Circa 1875 portrait of William W. Corcoran (of the Corcoran Gallery of Art) glass, wet collodion. LC-DIG-cwpbh-03734 (Library of Congress/Brady-Handy Photograph Collection/ Library of Congress Prints and Photographs Division)

The Corcoran Gallery of Art, Washington’s oldest privately owned art museum, opened in 1874 with a charge to encourage “American genius.” The ensuing decades included a new building and expansions, major additions to the collection and the establishment of the Corcoran College of Art and Design.

The Corcoran’s more recent history has been marked by turbulence and existential dilemmas about its mission, the viability of its historic Beaux-Arts building home and its attempts to become financially solvent. Wednesday’s announcement that the gallery and college would be taken over by the National Gallery of Art and George Washington University marks the latest milestone in the often troubled Corcoran timeline of events.

1869 William Wilson Corcoran, a wealthy Washington businessman and philanthropist, founds the Corcoran Gallery of Art with holdings from his private collection, which included European works and an important collection of American art.

1874 The Corcoran Gallery of Art opens but soon outgrows its 17th Street and Pennsylvania Avenue location, which later houses the Smithsonian’s Renwick Gallery.

1897 A new Beaux-Arts-style building on 17th Street, blocks from the White House, becomes home for the Gallery and its newly established art school. ↓

1925 William Andrews Clark, a Montana senator and industrialist, bequeaths his collection of European paintings, sculptures, tapestries, rugs and antiquities to the Corcoran. The Clark family donated funds for a new wing to house the collection, which opened in 1928.

1937 A bequest from Edward and Mary Walker that includes works by Renoir and Monet is added to the Corcoran collection.

↑ 1989 Corcoran officials cancel the planned retrospective “Robert Mapplethorpe: The Perfect Moment,” fearing backlash from Capitol Hill. The exhibition, partially financed with a National Endowment for the Arts grant, featured homoerotic and violent images. The firestorm it created, and the backlash against the Corcoran for its backing out, ushered in the culture wars.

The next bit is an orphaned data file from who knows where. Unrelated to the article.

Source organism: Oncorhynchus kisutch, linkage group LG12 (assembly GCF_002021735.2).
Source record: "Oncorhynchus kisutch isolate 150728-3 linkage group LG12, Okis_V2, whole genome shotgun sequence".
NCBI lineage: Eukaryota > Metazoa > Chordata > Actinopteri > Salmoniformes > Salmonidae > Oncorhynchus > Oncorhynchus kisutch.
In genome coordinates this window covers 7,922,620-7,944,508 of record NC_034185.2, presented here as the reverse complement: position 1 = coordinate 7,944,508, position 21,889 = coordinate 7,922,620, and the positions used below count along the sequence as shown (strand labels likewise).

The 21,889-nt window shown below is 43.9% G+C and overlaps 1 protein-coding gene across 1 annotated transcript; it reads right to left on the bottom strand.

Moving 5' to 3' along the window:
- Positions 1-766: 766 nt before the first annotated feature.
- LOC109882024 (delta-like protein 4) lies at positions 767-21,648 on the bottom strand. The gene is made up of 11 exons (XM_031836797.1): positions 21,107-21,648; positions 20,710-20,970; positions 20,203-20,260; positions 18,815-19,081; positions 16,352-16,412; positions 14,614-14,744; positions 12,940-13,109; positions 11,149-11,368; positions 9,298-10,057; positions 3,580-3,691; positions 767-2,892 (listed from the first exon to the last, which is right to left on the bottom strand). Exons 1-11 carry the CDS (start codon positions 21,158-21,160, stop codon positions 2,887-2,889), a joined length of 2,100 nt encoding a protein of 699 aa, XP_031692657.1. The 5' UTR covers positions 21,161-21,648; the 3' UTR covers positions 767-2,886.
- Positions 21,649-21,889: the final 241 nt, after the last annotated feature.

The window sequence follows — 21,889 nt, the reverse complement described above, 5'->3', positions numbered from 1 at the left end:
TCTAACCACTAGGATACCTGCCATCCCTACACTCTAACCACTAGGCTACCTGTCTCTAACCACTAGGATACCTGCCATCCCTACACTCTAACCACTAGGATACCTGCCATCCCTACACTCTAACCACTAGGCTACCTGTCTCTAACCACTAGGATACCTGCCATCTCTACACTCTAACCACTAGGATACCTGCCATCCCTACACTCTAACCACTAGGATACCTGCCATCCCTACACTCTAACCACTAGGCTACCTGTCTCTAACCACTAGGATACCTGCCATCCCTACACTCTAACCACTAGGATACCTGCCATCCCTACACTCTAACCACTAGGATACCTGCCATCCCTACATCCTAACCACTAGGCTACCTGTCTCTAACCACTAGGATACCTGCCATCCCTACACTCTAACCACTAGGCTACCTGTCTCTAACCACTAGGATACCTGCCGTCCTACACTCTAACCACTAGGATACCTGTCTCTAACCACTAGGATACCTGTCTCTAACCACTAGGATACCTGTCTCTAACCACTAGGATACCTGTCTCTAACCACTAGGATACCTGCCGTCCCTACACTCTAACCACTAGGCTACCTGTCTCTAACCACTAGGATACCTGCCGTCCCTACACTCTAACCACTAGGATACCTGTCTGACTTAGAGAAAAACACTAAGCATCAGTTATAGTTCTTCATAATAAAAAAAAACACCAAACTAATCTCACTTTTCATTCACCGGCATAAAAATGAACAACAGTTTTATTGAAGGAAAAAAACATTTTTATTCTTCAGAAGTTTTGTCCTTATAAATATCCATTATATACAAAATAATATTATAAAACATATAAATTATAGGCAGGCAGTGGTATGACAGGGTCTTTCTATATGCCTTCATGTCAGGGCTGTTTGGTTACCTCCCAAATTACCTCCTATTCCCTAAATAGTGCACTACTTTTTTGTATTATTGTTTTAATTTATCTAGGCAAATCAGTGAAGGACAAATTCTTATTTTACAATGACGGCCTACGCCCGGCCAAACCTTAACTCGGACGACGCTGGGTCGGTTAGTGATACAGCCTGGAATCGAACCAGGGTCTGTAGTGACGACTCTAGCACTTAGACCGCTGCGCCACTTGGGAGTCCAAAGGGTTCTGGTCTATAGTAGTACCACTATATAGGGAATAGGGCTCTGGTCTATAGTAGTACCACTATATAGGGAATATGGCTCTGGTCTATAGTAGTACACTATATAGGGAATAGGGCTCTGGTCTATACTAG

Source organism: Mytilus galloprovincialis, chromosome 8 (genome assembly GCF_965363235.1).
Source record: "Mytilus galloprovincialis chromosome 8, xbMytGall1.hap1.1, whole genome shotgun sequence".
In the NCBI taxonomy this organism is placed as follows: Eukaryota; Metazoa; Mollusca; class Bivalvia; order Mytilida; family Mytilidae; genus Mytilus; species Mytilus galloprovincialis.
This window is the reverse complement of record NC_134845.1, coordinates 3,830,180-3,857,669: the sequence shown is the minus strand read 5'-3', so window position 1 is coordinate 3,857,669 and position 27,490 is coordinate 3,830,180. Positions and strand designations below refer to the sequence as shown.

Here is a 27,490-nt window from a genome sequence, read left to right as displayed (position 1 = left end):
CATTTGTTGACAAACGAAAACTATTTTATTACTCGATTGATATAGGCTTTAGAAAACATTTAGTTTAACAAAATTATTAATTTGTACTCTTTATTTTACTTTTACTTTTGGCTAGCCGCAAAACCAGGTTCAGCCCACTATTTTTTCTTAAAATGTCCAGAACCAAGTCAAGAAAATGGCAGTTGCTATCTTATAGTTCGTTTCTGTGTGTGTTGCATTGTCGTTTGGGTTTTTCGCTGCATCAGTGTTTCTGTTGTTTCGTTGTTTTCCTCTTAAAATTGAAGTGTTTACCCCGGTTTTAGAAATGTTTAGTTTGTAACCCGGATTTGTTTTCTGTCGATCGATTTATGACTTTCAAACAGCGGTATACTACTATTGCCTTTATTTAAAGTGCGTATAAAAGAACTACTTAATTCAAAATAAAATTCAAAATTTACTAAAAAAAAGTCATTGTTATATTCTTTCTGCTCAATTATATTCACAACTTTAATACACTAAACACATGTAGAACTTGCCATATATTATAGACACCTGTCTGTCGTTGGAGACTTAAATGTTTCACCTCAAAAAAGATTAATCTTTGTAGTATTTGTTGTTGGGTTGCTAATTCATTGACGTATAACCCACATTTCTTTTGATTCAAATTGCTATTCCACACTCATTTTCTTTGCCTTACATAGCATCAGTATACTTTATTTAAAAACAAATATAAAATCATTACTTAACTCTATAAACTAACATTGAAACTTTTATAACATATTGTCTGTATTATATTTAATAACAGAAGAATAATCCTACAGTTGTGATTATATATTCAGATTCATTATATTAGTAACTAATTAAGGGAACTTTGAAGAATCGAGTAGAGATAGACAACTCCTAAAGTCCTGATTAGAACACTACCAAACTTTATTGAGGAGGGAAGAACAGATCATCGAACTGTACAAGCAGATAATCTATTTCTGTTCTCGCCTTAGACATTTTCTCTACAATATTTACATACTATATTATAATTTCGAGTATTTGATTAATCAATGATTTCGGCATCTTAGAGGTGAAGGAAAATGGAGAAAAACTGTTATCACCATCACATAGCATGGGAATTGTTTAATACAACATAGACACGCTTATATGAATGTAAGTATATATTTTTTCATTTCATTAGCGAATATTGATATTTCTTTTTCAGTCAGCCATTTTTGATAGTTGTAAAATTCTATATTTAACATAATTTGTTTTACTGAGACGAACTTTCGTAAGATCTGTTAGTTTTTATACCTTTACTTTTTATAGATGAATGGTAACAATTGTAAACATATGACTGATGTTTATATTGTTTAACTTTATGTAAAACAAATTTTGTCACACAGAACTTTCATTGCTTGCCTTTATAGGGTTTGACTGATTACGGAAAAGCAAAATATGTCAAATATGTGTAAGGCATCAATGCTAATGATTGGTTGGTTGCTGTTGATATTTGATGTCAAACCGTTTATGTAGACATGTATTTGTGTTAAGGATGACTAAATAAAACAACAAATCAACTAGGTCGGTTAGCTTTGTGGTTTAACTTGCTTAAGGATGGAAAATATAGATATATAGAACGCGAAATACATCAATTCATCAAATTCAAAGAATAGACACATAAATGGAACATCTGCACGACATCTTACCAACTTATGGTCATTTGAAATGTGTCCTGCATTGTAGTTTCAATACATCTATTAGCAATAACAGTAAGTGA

1999 Plans for an addition by noted architect Frank Gehry are announced.

2005 The Corcoran cancels a $200 million planned expansion by Frank Gehry.↓

David Levy, the director, resigns.

2006 Paul Greenhalgh, president of an art college in Nova Scotia and former head of research at London’s Victoria and Albert Museum, becomes director.

The Corcoran purchases the Randall School from the District as part of an expansion.

2007 “Modernism: Designing a New World, 1914-1939” draws 93,000 visitors. Other shows on Annie Leibovitz and Ansel Adams bring in crowds.

2009 The Corcoran closes for seven weeks for roof repairs. The museum also restores the facade on the 1897 building. The Corcoran announces 18 layoffs. Fred Bollerer becomes the chief operating officer.

January 2010 Spring enrollment at the college increases 17 percent.

February 2010 The Corcoran sells the former Randall School for $6.5 million.

April 2010 The Corcoran closes the exhibition “Turner to Cezanne” early because of problems with the climate control system.

May 2010 Paul Greenhalgh, the director, announces he is leaving. Bollerer, →

the chief operating officer, becomes director.

June 2010 The Corcoran ends its fiscal year with a $4 million deficit. September 2010 The Corcoran opens the contemporary art space NOW. The permanent collection is reinstalled and gallery space reclaimed.

December 2010 Kirk Pillow, the interim president of the College of Art and Design, announces his departure for the University of the Arts in Philadelphia. The Corcoran announces that it is leasing its adjacent property for an office building project of Carr Properties. The Corcoran hires Lord Cultural Resources, an internationally known cultural strategy firm, to develop a plan for the future.

2011 Gallery attendance hits a seven-year low of about 85,000 visitors. The museum ends the fiscal year with a $7.2 million deficit.

June 2012 The Corcoran announces a possible sale of its building and sponsors community listening sessions.

August 2012 The Save the Corcoran Coalition submits a petition to leaders to explore other financially viable options.

October 2012 Historic preservationists nominate the Corcoran interior as an architectural landmark, possibly complicating the decision to sell.

2013 The Corcoran announces a plan to explore a partnership with University of Maryland. Fred Bollerer, director and president at the Corcoran Gallery of Art, retires. Peggy Loar becomes interim director and president.

2014 In a settlement with the estate of heiress Huguette Clark, the Corcoran is awarded $11.5 million and could receive additional millions from the sale of Clark’s “Nymphéas,” part of the famed “Water Lilies” series by Claude Monet.

February 2014 The Corcoran announces a proposed collaboration that would make the Corcoran College of Art and Design part of the George Washington University, which would also assume ownership of the Corcoran’s landmark building. The National Gallery will continue to use the space to organize art exhibitions.